The forty days commemorate the significant “forty” periods in Scripture (although forty is not always significant), including the forty years the Jews wandered in the desert after they had been rescued by God from Egypt, and which did not end until they repented. Jonah preached to Nineveh that God’s judgment would come on them in forty days. During that time the people repented and thus were spared God’s judgment. Jesus was tested by the Devil in the desert for forty days before He began His public ministry, announcing salvation to the repentant and judgment to those who continued to rebel against God. Jesus prophesied that God’s judgment would come against Israel for rejecting Him as Messiah within the time of His own generation (Matt. 24; Luke 21; Mark 13). Within forty years of His death, burial, and resurrection, Jerusalem was destroyed and the temple was so ravaged that “not one stone [was] left here upon another” (Matt. 24:2). The Jewish Christians, however, escaped this judgment of God by fleeing to Pella before the final Roman siege, just as Jesus had warned them to do (Matt. 24:16-21).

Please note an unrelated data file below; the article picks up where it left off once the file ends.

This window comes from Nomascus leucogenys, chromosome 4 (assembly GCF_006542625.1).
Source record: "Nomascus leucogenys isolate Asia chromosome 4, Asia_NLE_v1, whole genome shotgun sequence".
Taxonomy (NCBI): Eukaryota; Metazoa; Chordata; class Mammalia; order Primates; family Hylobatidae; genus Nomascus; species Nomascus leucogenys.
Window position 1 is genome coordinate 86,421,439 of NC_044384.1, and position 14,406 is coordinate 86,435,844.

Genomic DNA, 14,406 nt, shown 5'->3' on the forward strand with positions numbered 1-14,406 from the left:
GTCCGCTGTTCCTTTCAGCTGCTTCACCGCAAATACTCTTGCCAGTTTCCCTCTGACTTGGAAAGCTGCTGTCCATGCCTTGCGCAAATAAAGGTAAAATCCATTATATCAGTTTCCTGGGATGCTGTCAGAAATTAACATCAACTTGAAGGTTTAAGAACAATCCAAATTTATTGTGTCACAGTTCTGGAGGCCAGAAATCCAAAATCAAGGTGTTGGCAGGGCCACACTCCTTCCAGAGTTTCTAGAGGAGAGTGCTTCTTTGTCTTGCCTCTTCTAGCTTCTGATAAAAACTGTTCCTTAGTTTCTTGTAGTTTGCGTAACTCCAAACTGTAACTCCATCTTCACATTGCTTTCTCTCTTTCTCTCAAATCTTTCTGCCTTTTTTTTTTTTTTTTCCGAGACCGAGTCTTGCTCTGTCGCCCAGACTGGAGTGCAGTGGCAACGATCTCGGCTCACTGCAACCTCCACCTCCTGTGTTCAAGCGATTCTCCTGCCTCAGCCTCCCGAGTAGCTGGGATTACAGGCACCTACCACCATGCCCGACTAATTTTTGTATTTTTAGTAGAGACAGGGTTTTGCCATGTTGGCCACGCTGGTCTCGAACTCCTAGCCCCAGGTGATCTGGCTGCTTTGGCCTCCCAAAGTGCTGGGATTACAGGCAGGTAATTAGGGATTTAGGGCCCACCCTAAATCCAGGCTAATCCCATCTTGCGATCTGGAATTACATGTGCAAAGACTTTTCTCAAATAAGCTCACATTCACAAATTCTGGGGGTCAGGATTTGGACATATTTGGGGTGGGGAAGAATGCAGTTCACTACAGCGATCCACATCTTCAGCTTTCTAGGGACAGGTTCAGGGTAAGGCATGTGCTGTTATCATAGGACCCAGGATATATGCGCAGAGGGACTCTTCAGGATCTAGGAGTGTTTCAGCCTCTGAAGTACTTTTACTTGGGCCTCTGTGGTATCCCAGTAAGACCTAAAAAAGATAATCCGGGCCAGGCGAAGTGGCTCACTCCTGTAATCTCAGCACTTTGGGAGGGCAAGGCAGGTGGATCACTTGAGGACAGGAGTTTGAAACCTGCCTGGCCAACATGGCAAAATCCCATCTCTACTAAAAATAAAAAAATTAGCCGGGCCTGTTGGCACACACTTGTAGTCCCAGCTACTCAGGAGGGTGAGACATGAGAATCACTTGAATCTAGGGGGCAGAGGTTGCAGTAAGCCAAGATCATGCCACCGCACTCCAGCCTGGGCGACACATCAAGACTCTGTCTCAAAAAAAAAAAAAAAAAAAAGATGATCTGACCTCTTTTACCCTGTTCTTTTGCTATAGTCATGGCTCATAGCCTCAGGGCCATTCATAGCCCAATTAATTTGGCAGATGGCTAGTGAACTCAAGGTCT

Lent is a time for Christians to contemplate their sinfulness, repent, ask God’s forgiveness, and realize the infinite sacrifice God made on their behalf. It is to be a time of quiet contemplation, but not a time of despair, since it culminates in the commemoration of the resurrection. Traditionally, those who are joining the church spend this period in special instruction regarding Christian doctrine, practice, and responsibility. Historically, prospective members (“catechumens”) did not participate in the Lord’s Supper portion of the Sunday services until they were received into full membership on the Sunday of the Resurrection of Our Lord. For them, this first experience of Ash Wednesday and Lent has special significance as God’s eternal plan of salvation is applied to them personally.